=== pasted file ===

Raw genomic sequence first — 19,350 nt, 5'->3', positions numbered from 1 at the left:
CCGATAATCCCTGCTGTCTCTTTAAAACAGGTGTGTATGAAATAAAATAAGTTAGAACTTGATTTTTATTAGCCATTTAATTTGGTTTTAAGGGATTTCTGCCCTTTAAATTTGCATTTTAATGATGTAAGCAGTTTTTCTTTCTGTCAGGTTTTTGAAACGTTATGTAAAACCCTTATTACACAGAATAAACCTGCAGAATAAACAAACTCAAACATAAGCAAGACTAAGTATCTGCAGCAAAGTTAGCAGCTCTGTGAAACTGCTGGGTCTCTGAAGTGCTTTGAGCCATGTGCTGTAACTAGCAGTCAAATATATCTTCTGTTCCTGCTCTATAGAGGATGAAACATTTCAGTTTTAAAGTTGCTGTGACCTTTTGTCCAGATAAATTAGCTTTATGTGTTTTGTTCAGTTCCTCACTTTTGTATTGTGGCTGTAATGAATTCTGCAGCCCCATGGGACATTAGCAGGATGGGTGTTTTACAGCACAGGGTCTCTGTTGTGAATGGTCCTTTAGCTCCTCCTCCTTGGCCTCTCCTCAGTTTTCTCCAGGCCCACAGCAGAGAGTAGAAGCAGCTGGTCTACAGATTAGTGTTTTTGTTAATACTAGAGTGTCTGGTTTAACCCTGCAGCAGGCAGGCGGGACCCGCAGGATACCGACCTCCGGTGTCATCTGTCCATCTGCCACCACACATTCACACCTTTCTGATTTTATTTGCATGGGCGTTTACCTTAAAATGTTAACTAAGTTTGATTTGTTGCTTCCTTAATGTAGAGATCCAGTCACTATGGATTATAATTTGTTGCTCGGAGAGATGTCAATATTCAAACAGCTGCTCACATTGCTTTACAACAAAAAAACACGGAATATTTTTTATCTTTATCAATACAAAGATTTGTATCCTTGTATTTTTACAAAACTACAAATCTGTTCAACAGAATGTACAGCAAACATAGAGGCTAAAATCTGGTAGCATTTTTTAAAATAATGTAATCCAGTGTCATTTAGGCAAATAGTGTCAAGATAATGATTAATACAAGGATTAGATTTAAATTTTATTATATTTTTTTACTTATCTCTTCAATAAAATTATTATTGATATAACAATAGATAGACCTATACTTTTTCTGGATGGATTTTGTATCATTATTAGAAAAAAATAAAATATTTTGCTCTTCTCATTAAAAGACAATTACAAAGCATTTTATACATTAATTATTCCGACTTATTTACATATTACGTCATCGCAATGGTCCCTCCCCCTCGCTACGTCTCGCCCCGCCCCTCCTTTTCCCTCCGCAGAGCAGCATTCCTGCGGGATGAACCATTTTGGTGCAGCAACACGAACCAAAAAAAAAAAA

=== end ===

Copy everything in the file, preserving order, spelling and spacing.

Raw genomic sequence first — 19,350 nt, 5'->3', positions numbered from 1 at the left:
CCGATAATCCCTGCTGTCTCTTTAAAACAGGTGTGTATGAAATAAAATAAGTTAGAACTTGATTTTTATTAGCCATTTAATTTGGTTTTAAGGGATTTCTGCCCTTTAAATTTGCATTTTAATGATGTAAGCAGTTTTTCTTTCTGTCAGGTTTTTGAAACGTTATGTAAAACCCTTATTACACAGAATAAACCTGCAGAATAAACAAACTCAAACATAAGCAAGACTAAGTATCTGCAGCAAAGTTAGCAGCTCTGTGAAACTGCTGGGTCTCTGAAGTGCTTTGAGCCATGTGCTGTAACTAGCAGTCAAATATATCTTCTGTTCCTGCTCTATAGAGGATGAAACATTTCAGTTTTAAAGTTGCTGTGACCTTTTGTCCAGATAAATTAGCTTTATGTGTTTTGTTCAGTTCCTCACTTTTGTATTGTGGCTGTAATGAATTCTGCAGCCCCATGGGACATTAGCAGGATGGGTGTTTTACAGCACAGGGTCTCTGTTGTGAATGGTCCTTTAGCTCCTCCTCCTTGGCCTCTCCTCAGTTTTCTCCAGGCCCACAGCAGAGAGTAGAAGCAGCTGGTCTACAGATTAGTGTTTTTGTTAATACTAGAGTGTCTGGTTTAACCCTGCAGCAGGCAGGCGGGACCCGCAGGATACCGACCTCCGGTGTCATCTGTCCATCTGCCACCACACATTCACACCTTTCTGATTTTATTTGCATGGGCGTTTACCTTAAAATGTTAACTAAGTTTGATTTGTTGCTTCCTTAATGTAGAGATCCAGTCACTATGGATTATAATTTGTTGCTCGGAGAGATGTCAATATTCAAACAGCTGCTCACATTGCTTTACAACAAAAAAACACGGAATATTTTTTATCTTTATCAATACAAAGATTTGTATCCTTGTATTTTTACAAAACTACAAATCTGTTCAACAGAATGTACAGCAAACATAGAGGCTAAAATCTGGTAGCATTTTTTAAAATAATGTAATCCAGTGTCATTTAGGCAAATAGTGTCAAGATAATGATTAATACAAGGATTAGATTTAAATTTTATTATATTTTTTTACTTATCTCTTCAATAAAATTATTATTGATATAACAATAGATAGACCTATACTTTTTCTGGATGGATTTTGTATCATTATTAGAAAAAAATAAAATATTTTGCTCTTCTCATTAAAAGACAATTACAAAGCATTTTATACATTAATTATTCCGACTTATTTACATATTACGTCATCGCAATGGTCCCTCCCCCTCGCTACGTCTCGCCCCGCCCCTCCTTTTCCCTCCGCAGAGCAGCATTCCTGCGGGATGAACCATTTTGGTGCAGCAACACGAACCAAAAAAAAAAAA